JOHANNESBURG, South Africa – Discussing what will happen to the country once its iconic leader Nelson Mandela dies has long been a culturally and politically taboo subject in South Africa. Out of respect for the 94-year-old former president, government officials never publicly refer to plans for what happens after his death, and in private, they often use cryptic synonyms to discuss the inevitable.
View images of civil rights leader Nelson Mandela, who went from anti-apartheid activist to prisoner to South Africa's first black president.
But Mandela’s frequent trips to the hospital – most recently to be treated for pneumonia – have forced the question of “what happens next?” further into the public domain.
Of course, no one knows what democratic South Africa will look like without Mandela.
Some believe the frail freedom fighter is somehow holding the disparate parts of the “Rainbow Nation” together from his sick bed, and fear an outbreak of racial violence once he dies. Others disagree and think the young nation is still struggling – but that it has moved beyond the apartheid-era issues.
‘It genuinely frightens me’
“I am not a racist, but…” -- It sounds like an ominous opener.
Elaine was about to outline her prediction – an unpopular one – of what will happen when South Africa loses Mandela. She feels the need to declare her belief in racial equality before setting out her fear that South Africa’s delicate social harmony might be torn apart when the “Father of the Nation” is gone.
“I am really scared that the country will explode. There are a lot of people out there who are just holding themselves back until he dies. It genuinely frightens me,” said Elaine, who asked not to be identified because of the sensitivity of the topic.
“I will be mourning like everyone else, but I will be mourning at home. I won’t be leaving my house that day because I’m concerned about what will happen,” she said. “I don’t know what they will do. But I feel that they have a right to be angry.”
“They” are South Africa’s 40 million black people who, a generation after the end of apartheid, are disproportionately enduring its economic legacy. Largely, they remain the “have-nots” of what the World Bank has called the world’s most unequal society.
Rohit Kachroo/ NBC News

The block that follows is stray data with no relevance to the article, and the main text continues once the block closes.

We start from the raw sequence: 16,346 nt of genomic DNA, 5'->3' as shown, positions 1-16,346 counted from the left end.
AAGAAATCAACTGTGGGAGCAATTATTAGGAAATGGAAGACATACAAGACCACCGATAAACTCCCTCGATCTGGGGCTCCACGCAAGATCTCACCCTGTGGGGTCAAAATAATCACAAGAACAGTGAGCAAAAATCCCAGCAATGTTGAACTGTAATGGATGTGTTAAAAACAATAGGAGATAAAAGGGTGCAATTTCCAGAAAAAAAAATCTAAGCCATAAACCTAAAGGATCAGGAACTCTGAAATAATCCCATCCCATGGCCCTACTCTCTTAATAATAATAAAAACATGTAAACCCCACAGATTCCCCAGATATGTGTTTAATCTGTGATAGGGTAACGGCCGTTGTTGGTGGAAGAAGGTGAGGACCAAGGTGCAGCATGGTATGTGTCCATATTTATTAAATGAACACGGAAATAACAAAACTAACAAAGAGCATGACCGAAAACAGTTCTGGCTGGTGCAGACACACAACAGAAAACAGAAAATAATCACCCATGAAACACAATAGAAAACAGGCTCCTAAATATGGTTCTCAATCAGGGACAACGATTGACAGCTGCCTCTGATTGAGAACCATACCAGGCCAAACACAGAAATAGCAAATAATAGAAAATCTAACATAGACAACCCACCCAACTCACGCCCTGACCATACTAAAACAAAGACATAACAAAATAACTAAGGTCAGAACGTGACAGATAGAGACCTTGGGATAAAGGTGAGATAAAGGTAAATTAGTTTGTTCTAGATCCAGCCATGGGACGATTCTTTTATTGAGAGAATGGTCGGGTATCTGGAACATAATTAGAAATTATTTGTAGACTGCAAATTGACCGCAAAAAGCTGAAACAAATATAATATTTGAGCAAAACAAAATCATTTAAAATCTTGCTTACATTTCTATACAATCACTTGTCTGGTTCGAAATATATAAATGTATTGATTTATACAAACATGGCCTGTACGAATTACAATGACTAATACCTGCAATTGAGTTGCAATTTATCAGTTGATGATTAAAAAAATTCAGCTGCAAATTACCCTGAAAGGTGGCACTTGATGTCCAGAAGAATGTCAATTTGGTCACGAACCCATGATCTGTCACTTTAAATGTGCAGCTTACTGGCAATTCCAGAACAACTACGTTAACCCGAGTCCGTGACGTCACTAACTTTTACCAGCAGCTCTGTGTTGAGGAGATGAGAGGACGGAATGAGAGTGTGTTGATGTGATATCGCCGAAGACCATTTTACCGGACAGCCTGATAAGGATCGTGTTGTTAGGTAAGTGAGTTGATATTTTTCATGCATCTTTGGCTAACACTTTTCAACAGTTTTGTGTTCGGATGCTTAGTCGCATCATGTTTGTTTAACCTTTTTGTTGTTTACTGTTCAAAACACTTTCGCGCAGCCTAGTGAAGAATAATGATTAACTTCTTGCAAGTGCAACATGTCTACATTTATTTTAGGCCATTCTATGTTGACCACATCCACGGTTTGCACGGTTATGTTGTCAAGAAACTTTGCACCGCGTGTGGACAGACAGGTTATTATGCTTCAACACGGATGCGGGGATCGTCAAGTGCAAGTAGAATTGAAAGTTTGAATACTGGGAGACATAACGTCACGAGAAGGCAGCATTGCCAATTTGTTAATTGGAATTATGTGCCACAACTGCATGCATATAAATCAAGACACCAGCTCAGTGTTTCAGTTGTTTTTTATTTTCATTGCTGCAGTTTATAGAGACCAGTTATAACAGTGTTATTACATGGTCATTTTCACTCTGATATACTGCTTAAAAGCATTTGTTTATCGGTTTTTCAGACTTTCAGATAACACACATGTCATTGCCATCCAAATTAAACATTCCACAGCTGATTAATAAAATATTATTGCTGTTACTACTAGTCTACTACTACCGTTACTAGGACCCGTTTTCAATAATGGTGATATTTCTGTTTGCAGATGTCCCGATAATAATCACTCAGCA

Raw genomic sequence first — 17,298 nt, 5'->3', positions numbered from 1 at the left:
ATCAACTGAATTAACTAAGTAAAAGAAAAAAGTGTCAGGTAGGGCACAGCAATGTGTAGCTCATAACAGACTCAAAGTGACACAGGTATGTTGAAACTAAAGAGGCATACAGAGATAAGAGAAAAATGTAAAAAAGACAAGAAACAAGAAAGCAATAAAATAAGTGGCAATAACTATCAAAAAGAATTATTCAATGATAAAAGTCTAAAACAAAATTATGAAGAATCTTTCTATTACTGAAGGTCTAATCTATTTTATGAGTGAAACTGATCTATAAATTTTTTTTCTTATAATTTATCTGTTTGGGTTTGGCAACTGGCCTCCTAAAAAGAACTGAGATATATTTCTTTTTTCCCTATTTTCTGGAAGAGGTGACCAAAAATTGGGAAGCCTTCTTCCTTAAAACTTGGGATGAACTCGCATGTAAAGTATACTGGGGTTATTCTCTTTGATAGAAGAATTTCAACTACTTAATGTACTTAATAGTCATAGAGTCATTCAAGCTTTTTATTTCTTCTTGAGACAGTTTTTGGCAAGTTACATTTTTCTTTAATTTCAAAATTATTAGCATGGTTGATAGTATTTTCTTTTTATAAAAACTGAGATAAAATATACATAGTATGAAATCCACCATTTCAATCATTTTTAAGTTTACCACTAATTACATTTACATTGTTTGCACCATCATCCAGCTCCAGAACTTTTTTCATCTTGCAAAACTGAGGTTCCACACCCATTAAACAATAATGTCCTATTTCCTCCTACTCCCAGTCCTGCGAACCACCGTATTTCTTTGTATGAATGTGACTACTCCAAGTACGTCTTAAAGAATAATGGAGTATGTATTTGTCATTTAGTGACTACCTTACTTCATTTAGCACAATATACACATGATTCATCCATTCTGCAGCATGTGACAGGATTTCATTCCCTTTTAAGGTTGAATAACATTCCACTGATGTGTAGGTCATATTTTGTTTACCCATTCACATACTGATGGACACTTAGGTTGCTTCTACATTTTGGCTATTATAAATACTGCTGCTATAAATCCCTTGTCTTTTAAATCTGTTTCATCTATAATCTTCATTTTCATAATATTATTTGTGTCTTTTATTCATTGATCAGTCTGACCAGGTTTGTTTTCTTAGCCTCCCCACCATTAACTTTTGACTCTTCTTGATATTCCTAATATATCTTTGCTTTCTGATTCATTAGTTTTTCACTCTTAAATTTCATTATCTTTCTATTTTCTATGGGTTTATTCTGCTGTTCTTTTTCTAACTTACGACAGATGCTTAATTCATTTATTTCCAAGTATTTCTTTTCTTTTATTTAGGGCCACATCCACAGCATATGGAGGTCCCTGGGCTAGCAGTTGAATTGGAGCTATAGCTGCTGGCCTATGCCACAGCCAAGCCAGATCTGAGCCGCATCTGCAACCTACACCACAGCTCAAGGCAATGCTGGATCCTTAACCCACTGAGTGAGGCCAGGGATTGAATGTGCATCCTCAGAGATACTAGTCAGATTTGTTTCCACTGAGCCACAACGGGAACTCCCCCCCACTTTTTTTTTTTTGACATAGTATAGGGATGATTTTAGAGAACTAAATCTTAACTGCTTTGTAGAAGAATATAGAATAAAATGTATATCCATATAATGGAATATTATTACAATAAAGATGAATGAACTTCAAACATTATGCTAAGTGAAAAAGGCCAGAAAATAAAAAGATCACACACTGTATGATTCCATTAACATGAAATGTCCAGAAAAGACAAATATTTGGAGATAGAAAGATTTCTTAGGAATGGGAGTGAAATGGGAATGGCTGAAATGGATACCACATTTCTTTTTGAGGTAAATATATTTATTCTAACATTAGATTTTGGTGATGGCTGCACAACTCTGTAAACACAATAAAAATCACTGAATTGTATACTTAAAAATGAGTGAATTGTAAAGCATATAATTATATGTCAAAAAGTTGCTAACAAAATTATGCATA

Georgina Sefara is a 20-year-old student in Johannesburg, South Africa.
Elaine, a 26-year-old white woman, is certainly one of the “haves.” Born into a rich family, she now works as a well-paid financial advisor in Johannesburg’s northern suburbs. “I may be paranoid,” Elaine admitted, “but there are lots of people who think like me.”
A ‘patronizing’ view
Georgina Sefara is a 20-year-old student. A black woman, born after Mandela’s 1990 release from prison, she has never truly known racial segregation and resents the view that violence will erupt after Mandela’s death.
“Many white South Africans think that there will be apartheid in reverse. That’s what they’re afraid of. You hear many whites saying they will move to Australia when that happens.
“But [the violence] will never happen… It’s patronizing and outdated to think that it will.”
“Most of my parents’ generation are still angry,” said Georgina's classmate Carol Phago, an English student from Johannesburg. “Many still hold a grudge,” she said, referring to the former apartheid era.
“But maybe there are different enemies now. People are angry with the government, not with their fellow South Africans.”
Dissatisfaction with government
Rage is certainly building over the government’s inability to improve the lives of the millions of black South Africans who live in impoverished townships.
Nelson Mandela was discharged on Saturday from the hospital where he had been undergoing treatment for pneumonia, South Africa's presidency said in a statement. NBC's Ron Allen reports.
In addition, there is anger over the country’s inability to shake off the title as “the rape capital of the world.”
According to a 2012 World Health Organization report, more than one in five men reported raping a woman who was not a partner and 14.3 percent of men reported having raped their current or former wife or girlfriend.
The issue of rampant domestic violence in South Africa gained international attention recently with the fatal shooting of Reeva Steenkamp by Olympic runner Oscar Pistorius.
Rohit Kachroo / NBC News
Geoffrey Manulake, is a 32-year-old security guard in Johannesburg, South Africa.
There is frustration with a police force that is faced with constant accusations of corruption and incompetence. The shooting death of 34 striking miners by police officers last August has amplified the recurring claim that the behavior of the state under democracy has become too similar to that of the apartheid government.
It is one reason why security guard Geoffrey Manulake, 32, has rejected a career in the police force. He feels disillusioned with the public institutions of his country and worries about how they will develop in the post-Mandela period.
“Politicians feel the need to satisfy themselves. They just want to line their own pockets,” said Manulake. “I look around at our leaders and feel that we cannot lose this icon. Nelson Mandela is the one who united our country and united the world.”
“But we have come a long way since ’94,” he said, referring to the year Mandela was elected president in South Africa’s first multi-racial elections. "People who talk about violence are wrong.”